Google: We’re Watching You! — June 15th

google watching youGoogle, the world’s leading corporation for technological innovation has placed itself at the very frontline of public concern for the collection and sharing of our personal information.

In cooperation with secretive programs authorized by FISA and the Patriot Act, Google acts as a proxy for the U.S. Government to violate our 4th Amendment Rights to the protection from unwarranted and unreasonable searches and seizures.

Though Google publicly denies any wrong-doing, the very laws that govern the secret collection of our personal data and meta-data also forbid companies like Google from revealing to the public how much and how wide-spread the sharing of our information really is.

Google says that the government does not have direct access to their server and data base, but how can we believe this? And what of indirect or back door access to the data they collect? Just how secure is the personal information they collect from their users? And WHY do they need to collect and store this information in the first place?

Google says it does not spy on its users, however it is well documented that the CIA has heavily funded Google from its earliest stages. So how are we to believe these organizations that pride themselves on their secrecy? We demand full transparency from Google, and the immediate stoppage of data sharing.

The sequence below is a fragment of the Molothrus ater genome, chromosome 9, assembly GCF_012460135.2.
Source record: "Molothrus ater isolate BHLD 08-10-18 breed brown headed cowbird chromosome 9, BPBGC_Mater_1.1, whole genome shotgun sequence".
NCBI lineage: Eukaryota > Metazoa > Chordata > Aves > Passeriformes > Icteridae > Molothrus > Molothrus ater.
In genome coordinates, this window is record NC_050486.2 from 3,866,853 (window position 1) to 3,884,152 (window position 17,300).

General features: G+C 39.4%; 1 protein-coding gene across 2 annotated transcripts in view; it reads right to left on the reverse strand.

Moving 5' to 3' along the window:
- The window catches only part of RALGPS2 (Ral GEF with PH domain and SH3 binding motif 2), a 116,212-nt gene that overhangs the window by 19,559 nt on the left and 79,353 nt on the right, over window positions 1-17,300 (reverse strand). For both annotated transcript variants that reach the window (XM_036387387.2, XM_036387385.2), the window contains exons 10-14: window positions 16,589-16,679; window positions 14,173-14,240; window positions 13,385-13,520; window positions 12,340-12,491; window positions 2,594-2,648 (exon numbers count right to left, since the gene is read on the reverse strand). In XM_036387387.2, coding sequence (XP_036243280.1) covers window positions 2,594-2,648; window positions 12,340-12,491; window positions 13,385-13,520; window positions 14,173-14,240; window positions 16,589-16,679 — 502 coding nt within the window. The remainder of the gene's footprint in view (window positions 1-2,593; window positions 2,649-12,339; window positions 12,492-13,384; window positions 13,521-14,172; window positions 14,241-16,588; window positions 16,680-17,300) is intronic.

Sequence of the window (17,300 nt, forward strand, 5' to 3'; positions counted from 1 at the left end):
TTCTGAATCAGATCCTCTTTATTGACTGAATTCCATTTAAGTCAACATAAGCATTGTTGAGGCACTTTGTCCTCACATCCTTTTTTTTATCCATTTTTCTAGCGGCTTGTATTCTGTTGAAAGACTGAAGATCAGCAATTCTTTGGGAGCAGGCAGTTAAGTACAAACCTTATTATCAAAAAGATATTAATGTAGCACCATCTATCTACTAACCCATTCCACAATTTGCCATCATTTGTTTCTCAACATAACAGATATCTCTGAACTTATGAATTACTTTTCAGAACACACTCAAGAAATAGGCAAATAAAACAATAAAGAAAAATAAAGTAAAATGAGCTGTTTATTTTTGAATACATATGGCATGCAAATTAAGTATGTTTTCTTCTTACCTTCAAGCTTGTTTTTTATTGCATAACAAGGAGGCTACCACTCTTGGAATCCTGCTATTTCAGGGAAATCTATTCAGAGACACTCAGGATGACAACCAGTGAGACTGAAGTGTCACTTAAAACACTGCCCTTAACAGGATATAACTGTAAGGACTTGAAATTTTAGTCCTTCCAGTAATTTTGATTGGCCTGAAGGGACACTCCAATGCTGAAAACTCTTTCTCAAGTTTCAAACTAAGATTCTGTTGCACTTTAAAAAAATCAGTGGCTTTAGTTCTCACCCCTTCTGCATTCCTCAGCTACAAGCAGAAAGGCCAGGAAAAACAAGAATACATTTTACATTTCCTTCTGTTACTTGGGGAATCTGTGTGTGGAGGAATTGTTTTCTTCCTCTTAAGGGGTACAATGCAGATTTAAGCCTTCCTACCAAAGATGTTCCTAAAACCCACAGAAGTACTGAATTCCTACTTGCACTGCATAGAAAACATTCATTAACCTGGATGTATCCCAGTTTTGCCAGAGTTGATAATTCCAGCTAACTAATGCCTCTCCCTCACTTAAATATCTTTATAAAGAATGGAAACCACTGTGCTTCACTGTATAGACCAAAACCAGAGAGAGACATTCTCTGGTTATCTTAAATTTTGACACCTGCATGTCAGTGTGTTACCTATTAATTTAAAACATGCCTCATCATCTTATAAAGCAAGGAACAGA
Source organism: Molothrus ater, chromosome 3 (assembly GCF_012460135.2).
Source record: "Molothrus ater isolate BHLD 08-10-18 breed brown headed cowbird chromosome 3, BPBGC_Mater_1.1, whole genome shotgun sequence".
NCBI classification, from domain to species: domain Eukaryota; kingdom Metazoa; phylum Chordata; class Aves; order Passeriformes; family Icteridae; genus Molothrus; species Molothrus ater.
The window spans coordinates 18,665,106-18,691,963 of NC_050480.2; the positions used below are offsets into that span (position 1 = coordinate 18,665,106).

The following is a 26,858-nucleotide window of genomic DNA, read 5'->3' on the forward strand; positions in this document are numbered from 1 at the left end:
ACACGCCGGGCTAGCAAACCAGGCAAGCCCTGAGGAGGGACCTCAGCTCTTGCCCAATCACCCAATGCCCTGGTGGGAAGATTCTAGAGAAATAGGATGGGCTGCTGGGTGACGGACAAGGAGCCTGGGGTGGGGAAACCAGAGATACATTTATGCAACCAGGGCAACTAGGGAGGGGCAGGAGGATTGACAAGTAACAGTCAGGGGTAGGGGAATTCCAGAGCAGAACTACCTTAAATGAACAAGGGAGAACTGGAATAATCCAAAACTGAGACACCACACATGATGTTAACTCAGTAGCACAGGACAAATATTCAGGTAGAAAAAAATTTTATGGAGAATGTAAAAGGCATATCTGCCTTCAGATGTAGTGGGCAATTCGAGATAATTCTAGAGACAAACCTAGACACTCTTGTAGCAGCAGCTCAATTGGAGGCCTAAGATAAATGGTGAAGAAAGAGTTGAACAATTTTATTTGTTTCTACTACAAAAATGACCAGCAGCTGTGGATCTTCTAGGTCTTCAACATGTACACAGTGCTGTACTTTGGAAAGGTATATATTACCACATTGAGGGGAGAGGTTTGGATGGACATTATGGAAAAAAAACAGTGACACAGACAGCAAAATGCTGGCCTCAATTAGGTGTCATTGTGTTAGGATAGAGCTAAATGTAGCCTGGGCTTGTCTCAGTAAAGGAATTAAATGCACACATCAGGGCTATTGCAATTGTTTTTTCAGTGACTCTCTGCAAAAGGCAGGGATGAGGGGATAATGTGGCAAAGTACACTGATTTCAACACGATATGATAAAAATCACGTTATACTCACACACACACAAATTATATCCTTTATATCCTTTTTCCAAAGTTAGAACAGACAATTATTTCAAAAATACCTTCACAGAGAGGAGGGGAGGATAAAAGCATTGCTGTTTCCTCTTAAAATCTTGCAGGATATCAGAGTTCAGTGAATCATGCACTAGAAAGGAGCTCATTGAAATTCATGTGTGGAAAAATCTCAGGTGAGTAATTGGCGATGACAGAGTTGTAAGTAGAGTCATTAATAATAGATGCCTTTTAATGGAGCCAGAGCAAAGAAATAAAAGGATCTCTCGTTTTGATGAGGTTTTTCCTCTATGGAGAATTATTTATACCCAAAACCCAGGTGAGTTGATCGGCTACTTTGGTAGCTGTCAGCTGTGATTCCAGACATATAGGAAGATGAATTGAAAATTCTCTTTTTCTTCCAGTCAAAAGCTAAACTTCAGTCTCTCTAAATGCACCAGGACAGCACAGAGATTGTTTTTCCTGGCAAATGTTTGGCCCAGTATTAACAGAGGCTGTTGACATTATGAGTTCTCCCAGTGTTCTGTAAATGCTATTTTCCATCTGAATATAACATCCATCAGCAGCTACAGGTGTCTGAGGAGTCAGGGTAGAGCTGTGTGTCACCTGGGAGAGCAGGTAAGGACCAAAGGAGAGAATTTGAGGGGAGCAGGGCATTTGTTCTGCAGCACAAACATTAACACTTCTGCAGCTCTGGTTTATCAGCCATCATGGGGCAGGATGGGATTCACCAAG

To this, we would like to pose the question of how, if corporations like Google, who behave as de facto agencies for the Federal Government, can claim the rights of personhood under the law?

Corporate personhood has proven to allow our government – in collusion and cooperation with companies such as Google – the ability to sidestep the Constitution and therefore we say, Corporations Are Not People. Corporate personhood is unconstitutional and we demand that this status be abolished.

Locally, here in Venice, the home to Google’s Southern California office, Google is also a part of a system that is gentrifying our community.

Google brings with it the redevelopment of all of North Venice to cater to their upwardly mobile employees, with high-end shops, restaurants and luxury apartments that infringe on the neighborhoods of our lowest income families. Google brings with it a lot of prestige and money, but no jobs and no opportunities for the poorest in our community, who need it the most.

If Google is to be in Venice, then Venice demands that Google behave as a good neighbor and give back to Venice, and to our low income families that have called Venice home for generations.